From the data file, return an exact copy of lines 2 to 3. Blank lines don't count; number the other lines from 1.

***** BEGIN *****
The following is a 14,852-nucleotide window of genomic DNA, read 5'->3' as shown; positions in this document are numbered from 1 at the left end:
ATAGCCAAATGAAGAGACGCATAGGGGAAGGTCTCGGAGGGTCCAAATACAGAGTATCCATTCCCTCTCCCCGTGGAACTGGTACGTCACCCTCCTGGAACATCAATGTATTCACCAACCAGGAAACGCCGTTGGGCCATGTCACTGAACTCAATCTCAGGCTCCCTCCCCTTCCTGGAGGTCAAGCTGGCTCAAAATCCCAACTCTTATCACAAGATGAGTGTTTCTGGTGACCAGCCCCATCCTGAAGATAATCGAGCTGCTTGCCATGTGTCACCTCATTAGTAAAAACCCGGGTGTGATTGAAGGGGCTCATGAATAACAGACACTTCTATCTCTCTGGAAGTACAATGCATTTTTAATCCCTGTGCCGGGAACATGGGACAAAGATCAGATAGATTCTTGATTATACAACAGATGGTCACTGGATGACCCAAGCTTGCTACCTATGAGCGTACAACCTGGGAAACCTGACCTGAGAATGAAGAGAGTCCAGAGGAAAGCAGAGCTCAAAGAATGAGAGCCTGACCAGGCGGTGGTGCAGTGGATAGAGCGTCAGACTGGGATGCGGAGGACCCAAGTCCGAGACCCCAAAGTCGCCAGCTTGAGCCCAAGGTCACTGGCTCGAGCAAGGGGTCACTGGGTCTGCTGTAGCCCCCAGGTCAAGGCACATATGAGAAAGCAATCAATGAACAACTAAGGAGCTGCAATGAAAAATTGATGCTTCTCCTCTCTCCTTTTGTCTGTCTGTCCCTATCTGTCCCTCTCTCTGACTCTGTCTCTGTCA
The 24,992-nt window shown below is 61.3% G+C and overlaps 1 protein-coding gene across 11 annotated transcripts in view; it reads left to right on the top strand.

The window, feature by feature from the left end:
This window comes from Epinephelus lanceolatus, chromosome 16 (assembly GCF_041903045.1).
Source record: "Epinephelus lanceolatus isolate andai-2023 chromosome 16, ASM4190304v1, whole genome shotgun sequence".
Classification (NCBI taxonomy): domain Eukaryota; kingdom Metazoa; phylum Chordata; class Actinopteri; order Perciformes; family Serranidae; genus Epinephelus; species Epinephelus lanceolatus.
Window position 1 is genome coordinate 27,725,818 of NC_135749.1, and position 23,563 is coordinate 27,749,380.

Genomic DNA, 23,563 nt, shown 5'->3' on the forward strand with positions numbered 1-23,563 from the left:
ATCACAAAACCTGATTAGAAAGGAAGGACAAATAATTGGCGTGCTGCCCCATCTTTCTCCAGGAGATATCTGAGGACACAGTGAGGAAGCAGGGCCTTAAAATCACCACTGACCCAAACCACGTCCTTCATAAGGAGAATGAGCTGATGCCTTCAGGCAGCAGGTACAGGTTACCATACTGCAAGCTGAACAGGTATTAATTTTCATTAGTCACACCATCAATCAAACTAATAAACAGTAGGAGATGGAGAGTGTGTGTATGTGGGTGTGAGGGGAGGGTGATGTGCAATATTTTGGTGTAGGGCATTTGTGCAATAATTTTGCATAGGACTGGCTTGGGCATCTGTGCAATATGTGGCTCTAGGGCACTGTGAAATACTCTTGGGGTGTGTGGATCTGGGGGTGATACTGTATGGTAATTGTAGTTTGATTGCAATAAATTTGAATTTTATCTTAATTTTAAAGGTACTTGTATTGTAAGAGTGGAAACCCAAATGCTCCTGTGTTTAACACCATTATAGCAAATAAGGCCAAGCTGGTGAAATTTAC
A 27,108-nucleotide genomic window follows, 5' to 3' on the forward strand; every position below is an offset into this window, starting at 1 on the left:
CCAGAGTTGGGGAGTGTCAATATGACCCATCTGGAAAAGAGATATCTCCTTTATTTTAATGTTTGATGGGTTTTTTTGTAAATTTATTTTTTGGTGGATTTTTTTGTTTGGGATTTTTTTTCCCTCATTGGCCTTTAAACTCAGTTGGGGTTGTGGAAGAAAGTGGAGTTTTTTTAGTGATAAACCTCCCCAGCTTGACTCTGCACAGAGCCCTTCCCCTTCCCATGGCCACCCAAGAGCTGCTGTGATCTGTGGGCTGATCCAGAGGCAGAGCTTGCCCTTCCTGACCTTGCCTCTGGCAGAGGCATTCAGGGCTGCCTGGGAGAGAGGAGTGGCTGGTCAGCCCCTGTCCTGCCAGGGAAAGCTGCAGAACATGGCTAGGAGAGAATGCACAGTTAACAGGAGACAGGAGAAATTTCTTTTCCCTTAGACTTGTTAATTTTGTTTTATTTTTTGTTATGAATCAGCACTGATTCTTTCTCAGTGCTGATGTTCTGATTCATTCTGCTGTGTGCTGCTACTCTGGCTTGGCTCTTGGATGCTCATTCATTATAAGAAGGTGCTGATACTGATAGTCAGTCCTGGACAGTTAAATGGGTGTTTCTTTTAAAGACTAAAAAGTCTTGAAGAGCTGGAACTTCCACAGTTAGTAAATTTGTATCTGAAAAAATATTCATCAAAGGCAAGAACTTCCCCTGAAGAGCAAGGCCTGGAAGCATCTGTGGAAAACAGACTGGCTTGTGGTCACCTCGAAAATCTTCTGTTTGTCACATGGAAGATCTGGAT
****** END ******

ATAGCCAAATGAAGAGACGCATAGGGGAAGGTCTCGGAGGGTCCAAATACAGAGTATCCATTCCCTCTCCCCGTGGAACTGGTACGTCACCCTCCTGGAACATCAATGTATTCACCAACCAGGAAACGCCGTTGGGCCATGTCACTGAACTCAATCTCAGGCTCCCTCCCCTTCCTGGAGGTCAAGCTGGCTCAAAATCCCAACTCTTATCACAAGATGAGTGTTTCTGGTGACCAGCCCCATCCTGAAGATAATCGAGCTGCTTGCCATGTGTCACCTCATTAGTAAAAACCCGGGTGTGATTGAAGGGGCTCATGAATAACAGACACTTCTATCTCTCTGGAAGTACAATGCATTTTTAATCCCTGTGCCGGGAACATGGGACAAAGATCAGATAGATTCTTGATTATACAACAGATGGTCACTGGATGACCCAAGCTTGCTACCTATGAGCGTACAACCTGGGAAACCTGACCTGAGAATGAAGAGAGTCCAGAGGAAAGCAGAGCTCAAAGAATGAGAGCCTGACCAGGCGGTGGTGCAGTGGATAGAGCGTCAGACTGGGATGCGGAGGACCCAAGTCCGAGACCCCAAAGTCGCCAGCTTGAGCCCAAGGTCACTGGCTCGAGCAAGGGGTCACTGGGTCTGCTGTAGCCCCCAGGTCAAGGCACATATGAGAAAGCAATCAATGAACAACTAAGGAGCTGCAATGAAAAATTGATGCTTCTCCTCTCTCCTTTTGTCTGTCTGTCCCTATCTGTCCCTCTCTCTGACTCTGTCTCTGTCA
The 24,992-nt window shown below is 61.3% G+C and overlaps 1 protein-coding gene across 11 annotated transcripts in view; it reads left to right on the top strand.